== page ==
Harvey Weinstein was suspended indefinitely from his film company Friday pending an internal investigation into claims that he sexually harassed women — including aspiring actresses — over the last three decades.
The company’s board announced the move after naming lawyer John Kiernan from the firm Debevoise & Plimpton as head of the private company probe.
The board stopped short of firing Weinstein but said his return would be contingent upon therapeutic progress and Kiernan’s findings.
The board of the Tribeca-based production company hashed out its response in emergency meetings Thursday and Friday in the wake of an explosive Times exposé claiming Weinstein preyed on female staffers and aspiring actresses including Ashley Judd and Rose McGowan.
It came after Variety reported Weinstein’s own brother and co-chairman Bob Weinstein called for his permanent departure from the company they co-founded.
Amid screaming matches and infighting, board member Dirk Ziff resigned Friday, according to The Hollywood Reporter.
Unidentified insiders told Variety that Weinstein has insisted he can weather the scandal and will not resign voluntarily. They described the 65-year-old mogul as “delusional” and completely unaware of the intense backlash he’s facing online and among influential former supporters.
Experts said Weinstein will have a hard time continuing in his field.
“I suspect very strongly this is far from over and ultimately the board, I believe, will be forced to fire him,” Mark Lipton, a professor of management at the New School and author of the book “Mean Men: The Perversion of America’s Self-Made Man,” told the Daily News.
“This is egregious behavior that no responsible board should tolerate,” he said Friday.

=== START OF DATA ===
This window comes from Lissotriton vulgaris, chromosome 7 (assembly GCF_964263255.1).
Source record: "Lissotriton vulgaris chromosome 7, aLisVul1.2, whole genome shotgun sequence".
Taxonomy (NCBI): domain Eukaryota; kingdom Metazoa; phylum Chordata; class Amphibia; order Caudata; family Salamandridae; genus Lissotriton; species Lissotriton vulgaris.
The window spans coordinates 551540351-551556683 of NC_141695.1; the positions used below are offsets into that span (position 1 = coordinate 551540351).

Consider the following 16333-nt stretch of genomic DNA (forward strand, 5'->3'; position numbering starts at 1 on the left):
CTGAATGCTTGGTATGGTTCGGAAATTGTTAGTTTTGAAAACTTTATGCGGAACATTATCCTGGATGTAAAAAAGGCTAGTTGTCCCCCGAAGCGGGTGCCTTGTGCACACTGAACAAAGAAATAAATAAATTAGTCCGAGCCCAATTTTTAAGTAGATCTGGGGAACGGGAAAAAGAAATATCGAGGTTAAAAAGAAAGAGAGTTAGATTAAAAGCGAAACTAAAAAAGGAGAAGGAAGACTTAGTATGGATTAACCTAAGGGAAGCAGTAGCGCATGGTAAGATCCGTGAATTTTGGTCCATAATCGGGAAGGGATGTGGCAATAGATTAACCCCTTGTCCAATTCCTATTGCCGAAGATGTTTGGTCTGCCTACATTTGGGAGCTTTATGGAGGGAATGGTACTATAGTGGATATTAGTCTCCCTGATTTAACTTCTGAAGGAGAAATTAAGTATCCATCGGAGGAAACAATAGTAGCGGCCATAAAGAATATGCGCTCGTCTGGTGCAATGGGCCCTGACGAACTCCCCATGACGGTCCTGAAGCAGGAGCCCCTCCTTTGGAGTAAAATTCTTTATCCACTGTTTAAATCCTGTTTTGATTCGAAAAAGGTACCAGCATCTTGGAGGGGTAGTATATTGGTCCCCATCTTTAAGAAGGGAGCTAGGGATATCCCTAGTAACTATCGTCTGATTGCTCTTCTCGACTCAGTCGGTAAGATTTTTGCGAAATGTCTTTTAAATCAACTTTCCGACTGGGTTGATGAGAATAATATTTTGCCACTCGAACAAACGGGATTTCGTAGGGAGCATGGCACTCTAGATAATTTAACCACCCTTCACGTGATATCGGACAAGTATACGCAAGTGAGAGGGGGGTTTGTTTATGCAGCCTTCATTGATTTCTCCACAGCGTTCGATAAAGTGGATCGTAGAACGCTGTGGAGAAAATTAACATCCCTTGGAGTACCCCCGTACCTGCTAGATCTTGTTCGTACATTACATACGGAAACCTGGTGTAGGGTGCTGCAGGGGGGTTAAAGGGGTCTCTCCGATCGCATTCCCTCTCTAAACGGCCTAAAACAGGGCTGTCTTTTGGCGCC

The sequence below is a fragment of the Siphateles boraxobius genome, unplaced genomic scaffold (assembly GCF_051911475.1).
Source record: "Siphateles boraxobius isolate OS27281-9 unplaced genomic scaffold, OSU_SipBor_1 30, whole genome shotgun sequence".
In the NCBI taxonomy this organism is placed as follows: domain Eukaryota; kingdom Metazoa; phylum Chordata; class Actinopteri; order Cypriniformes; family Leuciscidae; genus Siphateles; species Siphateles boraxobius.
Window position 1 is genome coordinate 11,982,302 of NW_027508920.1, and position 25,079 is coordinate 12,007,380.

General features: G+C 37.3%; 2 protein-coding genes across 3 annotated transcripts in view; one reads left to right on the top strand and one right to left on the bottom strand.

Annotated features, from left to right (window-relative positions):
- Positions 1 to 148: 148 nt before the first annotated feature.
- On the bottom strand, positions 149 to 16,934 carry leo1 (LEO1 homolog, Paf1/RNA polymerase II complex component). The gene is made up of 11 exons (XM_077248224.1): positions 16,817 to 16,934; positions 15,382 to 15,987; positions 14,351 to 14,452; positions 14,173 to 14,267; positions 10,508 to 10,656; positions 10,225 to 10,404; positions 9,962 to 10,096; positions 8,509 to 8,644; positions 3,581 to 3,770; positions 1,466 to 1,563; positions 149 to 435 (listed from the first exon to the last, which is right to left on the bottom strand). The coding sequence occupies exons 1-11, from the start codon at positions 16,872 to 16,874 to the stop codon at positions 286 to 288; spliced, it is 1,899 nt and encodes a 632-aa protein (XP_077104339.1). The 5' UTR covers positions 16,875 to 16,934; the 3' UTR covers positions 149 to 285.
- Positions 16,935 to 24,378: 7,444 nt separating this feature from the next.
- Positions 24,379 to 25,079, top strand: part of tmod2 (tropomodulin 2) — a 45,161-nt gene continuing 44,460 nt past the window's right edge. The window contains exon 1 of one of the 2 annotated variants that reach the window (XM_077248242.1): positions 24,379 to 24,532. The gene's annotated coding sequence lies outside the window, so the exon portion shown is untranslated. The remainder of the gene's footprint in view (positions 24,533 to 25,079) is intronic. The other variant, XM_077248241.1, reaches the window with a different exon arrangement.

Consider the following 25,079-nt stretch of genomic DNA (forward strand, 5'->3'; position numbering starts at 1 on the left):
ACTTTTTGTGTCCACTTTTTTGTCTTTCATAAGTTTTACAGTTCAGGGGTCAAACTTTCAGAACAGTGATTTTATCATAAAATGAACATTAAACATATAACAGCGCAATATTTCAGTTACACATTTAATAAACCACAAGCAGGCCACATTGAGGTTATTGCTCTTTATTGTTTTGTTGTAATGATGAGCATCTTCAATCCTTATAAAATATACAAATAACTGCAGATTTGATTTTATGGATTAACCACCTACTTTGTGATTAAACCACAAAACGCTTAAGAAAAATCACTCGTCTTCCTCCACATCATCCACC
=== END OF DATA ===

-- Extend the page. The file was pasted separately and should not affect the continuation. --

Harvey Weinstein (l) and Bob Weinstein pose with the Motion Picture Showmanship Award in this 2015 file photo in Beverly Hills, Calif. Bob reportedly wants his own brother out of their company after reports he preyed on women surfaced.
“How can he not be fired?” asked Richard Rushfield, founder of the entertainment industry newsletter The Ankler.
“After these revelations, he’s going to be an untouchable figure in Hollywood. Nobody can do business with him without coming under suspicion and attack themselves,” he told The News Friday.
“Every single actor who does a film will be hit with, ‘Don’t you know there were eight women? Are their charges not worth being taken seriously?'” he said.
Defections among key staff at Weinstein’s company could become a problem too, the experts said.
According to The Times, Weinstein sexually harassed young actresses and female staffers over the last 30 years and reached confidential settlements with at least eight women including McGowan in 1997 and Italian model Ambra Battilana in 2015.
Battilana previously told police Weinstein groped her breasts and stuck his hand up her skirt during a meeting at his Tribeca office.
Judd told The Times Weinstein once lured her to a Beverly Hills hotel room, greeted her in a bathrobe, offered to massage her and asked if she would watch him shower.
He said he would take a leave of absence to “deal with this issue head on,” but then his lawyer Charles Harder vowed to sue The Times for writing a story “saturated with false and defamatory statements.”
For its part, The Times said it stands by the story and called on Weinstein to release the women from their nondisclosure agreements so they can speak freely without fear of reprisal.
“Mr. Weinstein and his lawyer have confirmed the essential points of the story,” Times spokeswoman Danielle Rhoades Ha, said in a statement. “Mr. Weinstein has not pointed to any errors or challenged any facts in our story. Also, Mr. Weinstein should publicly waive the NDAs in the women’s agreements so they can tell their stories. As a supporter of women, he must support their right to speak openly about these issues of gender and power.”
The Weinstein brothers co-founded The Weinstein Company in 2005 after leaving Miramax in an bitter split with Disney.
With News Wire Services